Kwesi had decided to go on the show because he hoped his story would go further that way. He had no witnesses, but maybe someone else out there had experienced something similar. Maybe they would hear his story and be encouraged to come out with theirs. It didn’t matter if this audience mocked him, or if the host were goading them, Kwesi was doing this for the sake of science and the advancement of knowledge.
‘Yes. I had an encounter.’
‘Can you describe them for us? I don’t think anyone here has seen what a mermaid looks like.’
‘But don’t you want to know what happened immediately after my boat capsized?’
‘Oh yes we do.’
The audience applauded and for the first time and Kwesi felt he had them on his side.
‘When the boat capsized, I tried to swim but the water felt like air. I could even breathe in it. I was trying to swim. I was kicking my feet and throwing my arms like this, but I just kept sinking slowly, like I was floating down.
‘It was very strange. It did not feel like I was inside water. I wasn’t drowning. But I couldn’t swim back up to my boat. It was dark. I couldn’t really see anything. I was just gently floating downwards. Then I felt hands gripping my ankles. It felt like fingers. On both ankles. I was being pulled up. My head was down. I couldn’t see who was pulling me. I was throwing my hands about but the water still felt like air.
‘Suddenly they let go of my legs and I started sinking again. Then they grabbed my wrist like this, and dragged me. After a while the water became normal and I could swim. At the same time, I couldn’t breathe under the water again. I started frantically swimming to the surface. When I raised my head above the water, I couldn’t see who was holding my hand. I reached down and held their hand with my other hand and we started to struggle. The hand dragged me under the water but for some reason I didn’t let go. I wanted to know who or what had saved me. I managed to wrap my arms around it, and….’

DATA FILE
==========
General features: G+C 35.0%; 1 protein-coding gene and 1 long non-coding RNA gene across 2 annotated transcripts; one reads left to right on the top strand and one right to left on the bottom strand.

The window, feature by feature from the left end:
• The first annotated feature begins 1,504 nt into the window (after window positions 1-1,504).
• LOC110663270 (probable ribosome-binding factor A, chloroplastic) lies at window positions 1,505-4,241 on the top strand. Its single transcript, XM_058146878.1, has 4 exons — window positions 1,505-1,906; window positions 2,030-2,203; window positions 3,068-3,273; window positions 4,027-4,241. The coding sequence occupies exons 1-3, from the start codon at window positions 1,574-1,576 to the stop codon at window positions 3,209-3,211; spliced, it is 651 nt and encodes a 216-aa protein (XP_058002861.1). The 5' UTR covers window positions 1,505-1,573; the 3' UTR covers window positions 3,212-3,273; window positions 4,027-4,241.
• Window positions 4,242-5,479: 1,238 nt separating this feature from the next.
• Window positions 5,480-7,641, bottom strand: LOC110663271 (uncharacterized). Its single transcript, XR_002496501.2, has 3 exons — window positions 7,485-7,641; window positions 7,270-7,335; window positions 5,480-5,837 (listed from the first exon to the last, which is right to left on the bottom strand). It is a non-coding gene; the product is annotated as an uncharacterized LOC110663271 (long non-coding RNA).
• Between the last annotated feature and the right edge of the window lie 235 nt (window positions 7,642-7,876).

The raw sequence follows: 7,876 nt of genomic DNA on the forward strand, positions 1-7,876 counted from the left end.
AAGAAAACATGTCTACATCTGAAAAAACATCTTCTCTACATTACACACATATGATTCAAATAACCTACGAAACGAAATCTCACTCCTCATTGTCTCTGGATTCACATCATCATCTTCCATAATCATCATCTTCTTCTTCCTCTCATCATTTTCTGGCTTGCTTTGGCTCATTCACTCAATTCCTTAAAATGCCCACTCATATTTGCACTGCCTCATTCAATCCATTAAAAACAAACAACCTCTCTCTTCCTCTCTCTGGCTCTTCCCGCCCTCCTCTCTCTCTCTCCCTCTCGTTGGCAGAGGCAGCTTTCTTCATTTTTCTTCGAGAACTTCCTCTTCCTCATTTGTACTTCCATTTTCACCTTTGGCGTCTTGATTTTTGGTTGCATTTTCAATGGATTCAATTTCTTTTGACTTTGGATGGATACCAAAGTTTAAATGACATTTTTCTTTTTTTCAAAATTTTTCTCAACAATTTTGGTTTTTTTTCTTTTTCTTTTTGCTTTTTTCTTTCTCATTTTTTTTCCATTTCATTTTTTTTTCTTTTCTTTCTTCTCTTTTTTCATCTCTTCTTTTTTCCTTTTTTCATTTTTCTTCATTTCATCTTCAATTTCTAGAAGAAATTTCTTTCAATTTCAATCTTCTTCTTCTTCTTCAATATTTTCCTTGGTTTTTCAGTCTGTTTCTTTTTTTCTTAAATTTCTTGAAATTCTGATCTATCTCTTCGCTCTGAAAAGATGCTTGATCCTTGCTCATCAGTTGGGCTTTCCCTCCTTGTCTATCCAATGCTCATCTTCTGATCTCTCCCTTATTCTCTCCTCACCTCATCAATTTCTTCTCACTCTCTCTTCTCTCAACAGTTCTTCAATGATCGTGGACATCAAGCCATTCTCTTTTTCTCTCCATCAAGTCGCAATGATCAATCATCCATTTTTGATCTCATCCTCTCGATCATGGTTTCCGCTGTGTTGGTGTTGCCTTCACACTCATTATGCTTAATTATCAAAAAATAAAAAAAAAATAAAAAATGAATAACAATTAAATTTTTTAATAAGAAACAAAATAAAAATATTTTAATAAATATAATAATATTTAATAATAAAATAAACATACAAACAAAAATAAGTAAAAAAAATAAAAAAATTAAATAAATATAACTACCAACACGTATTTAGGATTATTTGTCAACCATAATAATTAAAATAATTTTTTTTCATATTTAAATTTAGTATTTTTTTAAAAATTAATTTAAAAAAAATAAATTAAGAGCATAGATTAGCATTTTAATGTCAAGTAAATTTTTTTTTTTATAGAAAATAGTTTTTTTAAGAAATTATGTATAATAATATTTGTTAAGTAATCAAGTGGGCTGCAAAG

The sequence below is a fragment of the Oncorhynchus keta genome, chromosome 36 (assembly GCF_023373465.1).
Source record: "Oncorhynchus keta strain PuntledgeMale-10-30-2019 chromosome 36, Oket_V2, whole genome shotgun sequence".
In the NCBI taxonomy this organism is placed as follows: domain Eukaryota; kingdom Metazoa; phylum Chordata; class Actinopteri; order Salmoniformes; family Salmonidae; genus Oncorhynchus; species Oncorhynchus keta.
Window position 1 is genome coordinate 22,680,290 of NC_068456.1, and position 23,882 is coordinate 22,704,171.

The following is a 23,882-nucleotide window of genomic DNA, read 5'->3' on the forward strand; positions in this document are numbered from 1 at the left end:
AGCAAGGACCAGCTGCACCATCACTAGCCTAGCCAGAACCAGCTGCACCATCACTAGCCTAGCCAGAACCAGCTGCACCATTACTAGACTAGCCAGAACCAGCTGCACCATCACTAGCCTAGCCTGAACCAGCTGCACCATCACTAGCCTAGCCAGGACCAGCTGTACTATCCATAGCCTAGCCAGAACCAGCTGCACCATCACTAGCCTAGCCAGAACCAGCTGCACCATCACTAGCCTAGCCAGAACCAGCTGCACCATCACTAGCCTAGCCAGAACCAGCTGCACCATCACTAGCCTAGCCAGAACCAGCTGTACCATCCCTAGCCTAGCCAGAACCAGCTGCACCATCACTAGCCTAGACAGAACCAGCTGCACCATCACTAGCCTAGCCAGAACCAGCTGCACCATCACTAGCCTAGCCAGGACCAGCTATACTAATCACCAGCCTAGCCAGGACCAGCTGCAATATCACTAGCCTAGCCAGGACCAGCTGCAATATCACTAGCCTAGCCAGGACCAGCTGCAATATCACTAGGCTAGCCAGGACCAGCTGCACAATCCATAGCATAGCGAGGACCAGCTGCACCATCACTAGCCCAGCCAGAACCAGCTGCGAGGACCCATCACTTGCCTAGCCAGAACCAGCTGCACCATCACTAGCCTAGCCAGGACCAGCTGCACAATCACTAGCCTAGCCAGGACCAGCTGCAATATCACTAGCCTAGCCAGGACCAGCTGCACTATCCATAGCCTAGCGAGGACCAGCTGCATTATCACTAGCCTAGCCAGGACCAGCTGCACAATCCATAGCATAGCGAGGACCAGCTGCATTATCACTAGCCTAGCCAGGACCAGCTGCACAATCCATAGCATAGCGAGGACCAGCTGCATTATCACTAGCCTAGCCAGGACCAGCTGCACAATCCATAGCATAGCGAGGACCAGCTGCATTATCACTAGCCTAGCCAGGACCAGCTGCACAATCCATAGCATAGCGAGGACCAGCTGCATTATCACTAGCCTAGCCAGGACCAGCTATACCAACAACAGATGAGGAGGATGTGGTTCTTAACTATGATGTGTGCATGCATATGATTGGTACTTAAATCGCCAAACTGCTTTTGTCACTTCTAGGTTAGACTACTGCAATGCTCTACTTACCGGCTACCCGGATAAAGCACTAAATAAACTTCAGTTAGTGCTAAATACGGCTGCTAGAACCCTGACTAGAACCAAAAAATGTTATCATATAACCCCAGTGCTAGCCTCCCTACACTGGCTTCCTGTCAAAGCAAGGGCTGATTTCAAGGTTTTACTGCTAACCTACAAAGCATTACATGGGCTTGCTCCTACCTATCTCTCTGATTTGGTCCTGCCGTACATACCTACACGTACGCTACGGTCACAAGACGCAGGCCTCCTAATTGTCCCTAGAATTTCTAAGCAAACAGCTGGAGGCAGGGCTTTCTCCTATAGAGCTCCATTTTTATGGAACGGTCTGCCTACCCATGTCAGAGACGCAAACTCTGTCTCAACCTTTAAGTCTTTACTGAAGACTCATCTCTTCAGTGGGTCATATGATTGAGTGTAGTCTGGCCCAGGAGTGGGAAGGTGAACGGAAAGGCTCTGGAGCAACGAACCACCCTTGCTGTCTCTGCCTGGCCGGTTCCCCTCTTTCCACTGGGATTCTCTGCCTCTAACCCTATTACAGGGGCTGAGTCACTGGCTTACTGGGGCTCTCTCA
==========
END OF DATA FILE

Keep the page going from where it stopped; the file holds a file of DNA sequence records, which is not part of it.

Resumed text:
Kwesi had been consumed within his own narrative. He paused when he noticed the unusual silence of the studio. The camera man had also stepped away from the back of his equipment to watch. The room was rapt.
‘I couldn’t see, but when we were struggling with each other, I felt the body of this thing. It had the anatomy of what various cultures refer to as mermaids. It had the hands, and torso of a human; but from the waist down it had a single, streamlined limb that ended in a wide fin.’
The audience remained mute. Even the host stared with interest. ‘Mr Kwesi…’ he said. He scanned his notes and turned a leaf, then surveyed his audience who were waiting for him to continue. ‘You said you felt this thing’s body?’
‘Did you, erm, feel the boobs?’
Perhaps it was the inappropriateness of it, or the imaginary breasts that he squeezed in front of his chest as he said it, but the audience released and the host smirked at the loud, mucking, rupture he had inspired.
Kwesi had made the producers agree that he could stop the interview whenever he wanted to. They agreed on a sign; he would tap his left knee. He began tapping.
His taxi waited for a car to drive out of the gate before pulling into the compound where he shared a flat with Nana. As he climbed out, he noticed that the car they had met at the gate had stopped. He hurried into the building.
Nana was waiting in the parlour, as she always did, sitting tidily in the same corner of the sofa, the TV off, the house spotless, and his supper surely ready in the kitchen. He wasn’t sure if it was for this dutiful disposition of hers that he had begun to resent her, or for the thought that she assumed it was what he expected, or even wanted. Six months after he opened his eyes at the Navy dockyard clinic and saw her staring down at his face, he had begun to forget why he loved her, or whether he ever really did. He was starting to believe that it was misinterpreted gratitude – helped along by the fact that she was also Ghanaian. She found him on the shore that night, and she went to get help. She never said it herself, but everyone claimed she saved his life, and he felt she believed it too. But it was not her who saved him; it was a being with a tail and fins. But it was Nana who moved in with him, bringing with her all the annoying subservience of an illiterate woman, and the irritating comportment of a person like her trying to live up to a person like him.